Life People


I find myself doing a lot of this these days: Yay! Oh no… and Hooray! Yikes… and Woo-hoo! Uh-oh…

I’m not unique in this; everybody I talk to has similar feelings. We’re living in times of extreme emotions.

Even if we shield ourselves from the news, avoid social media, stay away from the TV and internet, we can’t ignore the ups and downs of our own lives. For most of us, that now includes some type of impact on our jobs or our health (or both) – if not to us directly, then to someone we know, someone we love.

When I’m feeling overwhelmed or uncertain, my go-to comfort is a hug. I’ll take a hug, or I’ll give a hug. Or both.

It doesn’t fix things, but it does help. It centers me, slows me down, and reminds me to breathe. I stop thinking about what’s going on in my own head and, instead, focus on the person on the other side of the hug. In that moment, everything is better.

Right now, real hugs aren’t always a good idea. But the value of that kind of emotional connection hasn’t changed.

So, if you, like me, are feeling a little bit of emotional whiplash right now, caught between hope and worry, optimism and skepticism, courage and fear, this cuppa is for you. Come back whenever you need another one. I’m happy to share.

Good Life People


If you think about a U.S. military funeral, you probably think of Taps.

Taps originated as a bugle call to tell soldiers it was lights out, time to go to sleep. The 24-note Taps that we’re familiar with today originated from a Civil War bugle call called Extinguish Lights, which was a French tune. General Daniel Butterfield wanted something a little different, and so he and a brigade bugler, Oliver Wilcox Norton, revised it. Their version was made the official version after the Civil War.

This year, many of the traditional Memorial Day tributes have been cancelled. However, “Taps Across America” gives us a creative option to recognize those who’ve fallen in service to our country.

At 3:00 p.m. local time, you’re invited to sound Taps from your front yard, your balcony, your driveway – wherever you are. The idea is Steve Hartmann’s (of CBS Evening News). More details can be found at this link:

I don’t know how to play a bugle or a trumpet, so I won’t be able to sound Taps. However, I will step outside at 3:00 today and listen. Perhaps one of my neighbors will play. If not, I will still appreciate that moment, knowing that there are people elsewhere who are playing.

During that time, I’ll think about the meaning of those 24 notes. I’ll think about duty, and honor, and sacrifice. I’ll remember what today represents. And I’ll gratefully share in this collective spirit of thanks – of sincere, heartfelt respect and appreciation – for those who’ve given all.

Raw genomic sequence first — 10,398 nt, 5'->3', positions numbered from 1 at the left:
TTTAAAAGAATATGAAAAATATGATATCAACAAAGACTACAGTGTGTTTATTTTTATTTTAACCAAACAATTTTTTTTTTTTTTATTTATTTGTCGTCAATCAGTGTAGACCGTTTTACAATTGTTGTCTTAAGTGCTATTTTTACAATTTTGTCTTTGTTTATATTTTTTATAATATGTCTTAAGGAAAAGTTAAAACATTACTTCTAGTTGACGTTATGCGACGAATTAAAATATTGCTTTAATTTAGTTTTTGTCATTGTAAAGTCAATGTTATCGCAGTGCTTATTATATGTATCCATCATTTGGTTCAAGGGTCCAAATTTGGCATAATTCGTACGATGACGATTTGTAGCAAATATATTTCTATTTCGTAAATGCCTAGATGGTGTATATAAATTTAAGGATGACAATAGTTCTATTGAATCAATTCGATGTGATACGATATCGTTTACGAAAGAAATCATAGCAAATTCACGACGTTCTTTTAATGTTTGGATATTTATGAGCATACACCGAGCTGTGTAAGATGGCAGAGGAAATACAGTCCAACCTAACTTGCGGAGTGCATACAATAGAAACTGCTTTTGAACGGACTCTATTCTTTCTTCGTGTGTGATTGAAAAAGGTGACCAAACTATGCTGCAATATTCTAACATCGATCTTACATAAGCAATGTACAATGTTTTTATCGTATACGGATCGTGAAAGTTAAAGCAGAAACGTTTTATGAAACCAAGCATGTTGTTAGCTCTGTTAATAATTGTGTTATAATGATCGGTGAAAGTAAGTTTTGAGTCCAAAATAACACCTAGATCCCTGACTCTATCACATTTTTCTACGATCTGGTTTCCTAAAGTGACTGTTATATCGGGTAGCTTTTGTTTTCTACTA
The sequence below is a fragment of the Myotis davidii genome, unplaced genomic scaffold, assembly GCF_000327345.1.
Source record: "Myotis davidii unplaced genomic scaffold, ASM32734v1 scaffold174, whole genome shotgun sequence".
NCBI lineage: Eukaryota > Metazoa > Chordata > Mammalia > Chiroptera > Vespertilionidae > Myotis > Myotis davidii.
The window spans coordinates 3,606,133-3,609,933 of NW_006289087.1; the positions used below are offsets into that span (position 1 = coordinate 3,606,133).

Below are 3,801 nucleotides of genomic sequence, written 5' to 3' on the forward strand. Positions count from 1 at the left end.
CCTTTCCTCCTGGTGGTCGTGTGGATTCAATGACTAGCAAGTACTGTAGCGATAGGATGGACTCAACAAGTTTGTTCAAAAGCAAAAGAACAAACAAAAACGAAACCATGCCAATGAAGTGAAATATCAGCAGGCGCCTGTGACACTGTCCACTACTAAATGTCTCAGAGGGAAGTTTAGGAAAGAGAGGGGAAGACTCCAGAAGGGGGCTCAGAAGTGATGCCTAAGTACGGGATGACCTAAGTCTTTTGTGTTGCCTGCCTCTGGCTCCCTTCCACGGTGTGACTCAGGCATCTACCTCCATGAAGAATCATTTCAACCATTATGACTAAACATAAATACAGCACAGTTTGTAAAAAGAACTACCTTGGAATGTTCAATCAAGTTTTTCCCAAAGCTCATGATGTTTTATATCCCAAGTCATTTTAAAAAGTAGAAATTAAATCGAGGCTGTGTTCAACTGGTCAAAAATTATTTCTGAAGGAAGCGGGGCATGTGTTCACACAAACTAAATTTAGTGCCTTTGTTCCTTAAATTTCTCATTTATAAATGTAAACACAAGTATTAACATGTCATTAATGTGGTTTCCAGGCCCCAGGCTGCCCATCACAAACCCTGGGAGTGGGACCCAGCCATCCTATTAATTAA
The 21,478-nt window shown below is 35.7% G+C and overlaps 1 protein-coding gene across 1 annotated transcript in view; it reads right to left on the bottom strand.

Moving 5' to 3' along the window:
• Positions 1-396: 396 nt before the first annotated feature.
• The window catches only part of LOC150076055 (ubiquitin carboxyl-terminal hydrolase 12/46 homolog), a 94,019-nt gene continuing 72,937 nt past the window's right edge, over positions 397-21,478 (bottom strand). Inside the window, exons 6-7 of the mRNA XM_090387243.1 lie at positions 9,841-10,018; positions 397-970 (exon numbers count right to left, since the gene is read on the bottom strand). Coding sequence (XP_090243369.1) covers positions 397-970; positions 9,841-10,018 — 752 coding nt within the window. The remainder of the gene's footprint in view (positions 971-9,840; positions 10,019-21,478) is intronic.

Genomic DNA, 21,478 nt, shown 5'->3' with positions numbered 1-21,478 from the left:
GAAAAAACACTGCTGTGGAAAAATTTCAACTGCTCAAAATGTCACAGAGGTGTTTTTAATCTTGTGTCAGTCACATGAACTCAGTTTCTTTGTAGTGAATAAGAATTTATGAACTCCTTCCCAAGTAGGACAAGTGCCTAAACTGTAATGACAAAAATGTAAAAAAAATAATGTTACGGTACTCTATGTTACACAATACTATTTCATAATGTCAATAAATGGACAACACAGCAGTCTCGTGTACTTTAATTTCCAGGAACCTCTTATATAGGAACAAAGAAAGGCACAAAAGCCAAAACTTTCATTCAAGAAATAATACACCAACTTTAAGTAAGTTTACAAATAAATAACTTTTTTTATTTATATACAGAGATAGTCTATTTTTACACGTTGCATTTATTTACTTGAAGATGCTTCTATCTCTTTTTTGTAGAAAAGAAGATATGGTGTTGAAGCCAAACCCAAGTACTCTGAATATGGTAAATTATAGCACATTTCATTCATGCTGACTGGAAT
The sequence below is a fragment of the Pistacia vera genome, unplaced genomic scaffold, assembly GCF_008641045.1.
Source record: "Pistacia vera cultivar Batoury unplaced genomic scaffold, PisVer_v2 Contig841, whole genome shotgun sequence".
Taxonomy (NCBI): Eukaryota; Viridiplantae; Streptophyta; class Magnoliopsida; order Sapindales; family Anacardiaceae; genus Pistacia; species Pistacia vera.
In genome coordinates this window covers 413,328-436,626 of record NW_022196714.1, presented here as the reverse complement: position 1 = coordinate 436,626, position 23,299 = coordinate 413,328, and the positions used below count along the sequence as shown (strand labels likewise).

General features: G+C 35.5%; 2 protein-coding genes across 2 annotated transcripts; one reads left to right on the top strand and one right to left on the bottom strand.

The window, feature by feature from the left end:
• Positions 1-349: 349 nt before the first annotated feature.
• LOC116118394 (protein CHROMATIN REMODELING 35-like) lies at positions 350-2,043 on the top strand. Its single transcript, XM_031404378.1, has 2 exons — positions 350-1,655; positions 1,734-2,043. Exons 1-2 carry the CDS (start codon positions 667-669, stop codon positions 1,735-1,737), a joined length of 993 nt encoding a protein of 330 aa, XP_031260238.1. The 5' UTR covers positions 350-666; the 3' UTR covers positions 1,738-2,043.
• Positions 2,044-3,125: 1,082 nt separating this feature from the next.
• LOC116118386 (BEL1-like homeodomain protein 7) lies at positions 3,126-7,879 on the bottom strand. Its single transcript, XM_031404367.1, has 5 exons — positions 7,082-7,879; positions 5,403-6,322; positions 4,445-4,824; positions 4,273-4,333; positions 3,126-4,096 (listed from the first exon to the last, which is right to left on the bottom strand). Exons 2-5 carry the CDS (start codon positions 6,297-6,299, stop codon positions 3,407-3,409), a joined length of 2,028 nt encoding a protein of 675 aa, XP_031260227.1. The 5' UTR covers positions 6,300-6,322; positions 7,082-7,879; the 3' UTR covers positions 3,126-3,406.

There are many ways to describe heroism. I like this one:

“Though much is taken, much abides; and though
We are not now that strength which in old days
Moved earth and heaven, that which we are, we are;
One equal temper of heroic hearts,
Made weak by time and fate, but strong in will
To strive, to seek, to find, and not to yield.”
-Alfred Lord Tennyson

Adventures Life People


CBS All Access is creating a new limited series based on Stephen King’s novel The Stand.

I read The Stand when I was in high school. It was my introduction to the world of Stephen King. Like many others, I was hooked – and for years, eagerly dove into each of his new books as soon as they were released. It was scary stuff wrapped in vivid adventures, the kinds of stories that created a rush of adrenaline and made you check under the bed (and in the closet and behind the curtains) before turning out the lights.

After my first son was born, however, I stopped wanting to read them. Becoming a parent changes the way you perceive fear. Every dangerous or terrifying scenario, even if only in a fiction novel, becomes a trigger for late-night worry and anxious overthinking. You empathize with imperiled characters in new ways. Monsters don’t seem as imaginary.

Then an interesting thing happened. As my children grew older, I found myself wanting to re-read some of my SK favorites. The Stand was one of them. Weirdly, I found comfort in the characters and the plot, despite the awful premise and the disturbing descriptions.

What changed? This time around, the fear didn’t take center stage. Instead, my attention shifted from the scare to the relationships and the resilience. The people and their perspectives, their experiences. The way they came together, and faced the impossible, and prevailed. I found hope in the story.

I will watch the new series; I’m looking forward to it. The cast looks great (Whoopi Goldberg as Mother Abigail! Alexander Skarsgård as Randall Flagg!). It will be interesting to see a new take on the tale. But I won’t be tuning in for the fear. Fear is everywhere. Fear is easy.